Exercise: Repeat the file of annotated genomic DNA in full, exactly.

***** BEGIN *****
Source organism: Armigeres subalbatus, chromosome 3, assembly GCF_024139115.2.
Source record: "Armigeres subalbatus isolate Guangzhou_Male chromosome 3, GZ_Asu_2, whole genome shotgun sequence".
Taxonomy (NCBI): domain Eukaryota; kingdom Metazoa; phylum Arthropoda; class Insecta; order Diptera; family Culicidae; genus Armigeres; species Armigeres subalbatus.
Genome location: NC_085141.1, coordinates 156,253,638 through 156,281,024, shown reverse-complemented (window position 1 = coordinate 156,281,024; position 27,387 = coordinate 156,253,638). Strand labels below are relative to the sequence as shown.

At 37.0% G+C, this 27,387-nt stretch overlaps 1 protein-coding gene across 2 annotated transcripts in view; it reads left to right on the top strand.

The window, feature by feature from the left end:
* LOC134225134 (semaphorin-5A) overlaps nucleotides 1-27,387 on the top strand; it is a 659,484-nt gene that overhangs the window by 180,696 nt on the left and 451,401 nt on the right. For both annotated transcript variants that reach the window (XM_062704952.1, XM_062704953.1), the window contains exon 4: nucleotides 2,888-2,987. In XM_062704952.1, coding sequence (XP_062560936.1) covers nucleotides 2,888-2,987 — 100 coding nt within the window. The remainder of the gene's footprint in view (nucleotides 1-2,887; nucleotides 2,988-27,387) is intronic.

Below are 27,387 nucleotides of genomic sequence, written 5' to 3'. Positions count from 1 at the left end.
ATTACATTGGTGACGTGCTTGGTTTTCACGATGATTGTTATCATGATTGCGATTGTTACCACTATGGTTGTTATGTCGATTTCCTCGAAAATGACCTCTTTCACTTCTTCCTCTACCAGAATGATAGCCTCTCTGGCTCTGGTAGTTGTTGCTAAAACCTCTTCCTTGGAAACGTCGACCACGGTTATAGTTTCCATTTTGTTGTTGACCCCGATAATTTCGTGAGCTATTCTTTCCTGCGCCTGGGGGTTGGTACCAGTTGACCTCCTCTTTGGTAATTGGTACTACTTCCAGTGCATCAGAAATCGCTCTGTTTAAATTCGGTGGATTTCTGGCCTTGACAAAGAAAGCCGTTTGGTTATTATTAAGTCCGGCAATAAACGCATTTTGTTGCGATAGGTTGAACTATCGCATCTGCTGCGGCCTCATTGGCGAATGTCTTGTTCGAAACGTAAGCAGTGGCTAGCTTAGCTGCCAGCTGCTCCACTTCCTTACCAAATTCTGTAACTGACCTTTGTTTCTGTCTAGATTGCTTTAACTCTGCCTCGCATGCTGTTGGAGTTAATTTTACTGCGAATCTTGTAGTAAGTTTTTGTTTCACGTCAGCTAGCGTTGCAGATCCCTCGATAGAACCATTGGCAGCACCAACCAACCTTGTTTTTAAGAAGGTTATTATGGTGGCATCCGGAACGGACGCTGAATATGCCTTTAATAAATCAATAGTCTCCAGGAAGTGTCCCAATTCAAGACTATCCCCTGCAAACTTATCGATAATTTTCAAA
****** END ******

Source organism: Armigeres subalbatus, chromosome 3, assembly GCF_024139115.2.
Source record: "Armigeres subalbatus isolate Guangzhou_Male chromosome 3, GZ_Asu_2, whole genome shotgun sequence".
Taxonomy (NCBI): domain Eukaryota; kingdom Metazoa; phylum Arthropoda; class Insecta; order Diptera; family Culicidae; genus Armigeres; species Armigeres subalbatus.
Genome location: NC_085141.1, coordinates 156,253,638 through 156,281,024, shown reverse-complemented (window position 1 = coordinate 156,281,024; position 27,387 = coordinate 156,253,638). Strand labels below are relative to the sequence as shown.

At 37.0% G+C, this 27,387-nt stretch overlaps 1 protein-coding gene across 2 annotated transcripts in view; it reads left to right on the top strand.

The window, feature by feature from the left end:
* LOC134225134 (semaphorin-5A) overlaps nucleotides 1-27,387 on the top strand; it is a 659,484-nt gene that overhangs the window by 180,696 nt on the left and 451,401 nt on the right. For both annotated transcript variants that reach the window (XM_062704952.1, XM_062704953.1), the window contains exon 4: nucleotides 2,888-2,987. In XM_062704952.1, coding sequence (XP_062560936.1) covers nucleotides 2,888-2,987 — 100 coding nt within the window. The remainder of the gene's footprint in view (nucleotides 1-2,887; nucleotides 2,988-27,387) is intronic.

Below are 27,387 nucleotides of genomic sequence, written 5' to 3'. Positions count from 1 at the left end.
ATTACATTGGTGACGTGCTTGGTTTTCACGATGATTGTTATCATGATTGCGATTGTTACCACTATGGTTGTTATGTCGATTTCCTCGAAAATGACCTCTTTCACTTCTTCCTCTACCAGAATGATAGCCTCTCTGGCTCTGGTAGTTGTTGCTAAAACCTCTTCCTTGGAAACGTCGACCACGGTTATAGTTTCCATTTTGTTGTTGACCCCGATAATTTCGTGAGCTATTCTTTCCTGCGCCTGGGGGTTGGTACCAGTTGACCTCCTCTTTGGTAATTGGTACTACTTCCAGTGCATCAGAAATCGCTCTGTTTAAATTCGGTGGATTTCTGGCCTTGACAAAGAAAGCCGTTTGGTTATTATTAAGTCCGGCAATAAACGCATTTTGTTGCGATAGGTTGAACTATCGCATCTGCTGCGGCCTCATTGGCGAATGTCTTGTTCGAAACGTAAGCAGTGGCTAGCTTAGCTGCCAGCTGCTCCACTTCCTTACCAAATTCTGTAACTGACCTTTGTTTCTGTCTAGATTGCTTTAACTCTGCCTCGCATGCTGTTGGAGTTAATTTTACTGCGAATCTTGTAGTAAGTTTTTGTTTCACGTCAGCTAGCGTTGCAGATCCCTCGATAGAACCATTGGCAGCACCAACCAACCTTGTTTTTAAGAAGGTTATTATGGTGGCATCCGGAACGGACGCTGAATATGCCTTTAATAAATCAATAGTCTCCAGGAAGTGTCCCAATTCAAGACTATCCCCTGCAAACTTATCGATAATTTTCAAA